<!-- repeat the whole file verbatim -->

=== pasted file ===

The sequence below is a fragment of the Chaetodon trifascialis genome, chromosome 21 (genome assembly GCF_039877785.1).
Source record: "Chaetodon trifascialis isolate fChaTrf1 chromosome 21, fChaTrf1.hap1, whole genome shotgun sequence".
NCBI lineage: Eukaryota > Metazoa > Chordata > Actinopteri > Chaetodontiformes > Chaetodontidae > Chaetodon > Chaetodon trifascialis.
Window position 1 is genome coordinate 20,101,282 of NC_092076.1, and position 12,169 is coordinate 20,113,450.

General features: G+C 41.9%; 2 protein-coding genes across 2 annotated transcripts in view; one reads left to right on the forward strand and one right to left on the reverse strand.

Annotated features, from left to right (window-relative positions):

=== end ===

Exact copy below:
The sequence below is a fragment of the Chaetodon trifascialis genome, chromosome 21 (genome assembly GCF_039877785.1).
Source record: "Chaetodon trifascialis isolate fChaTrf1 chromosome 21, fChaTrf1.hap1, whole genome shotgun sequence".
NCBI lineage: Eukaryota > Metazoa > Chordata > Actinopteri > Chaetodontiformes > Chaetodontidae > Chaetodon > Chaetodon trifascialis.
Window position 1 is genome coordinate 20,101,282 of NC_092076.1, and position 12,169 is coordinate 20,113,450.

General features: G+C 41.9%; 2 protein-coding genes across 2 annotated transcripts in view; one reads left to right on the forward strand and one right to left on the reverse strand.

Annotated features, from left to right (window-relative positions):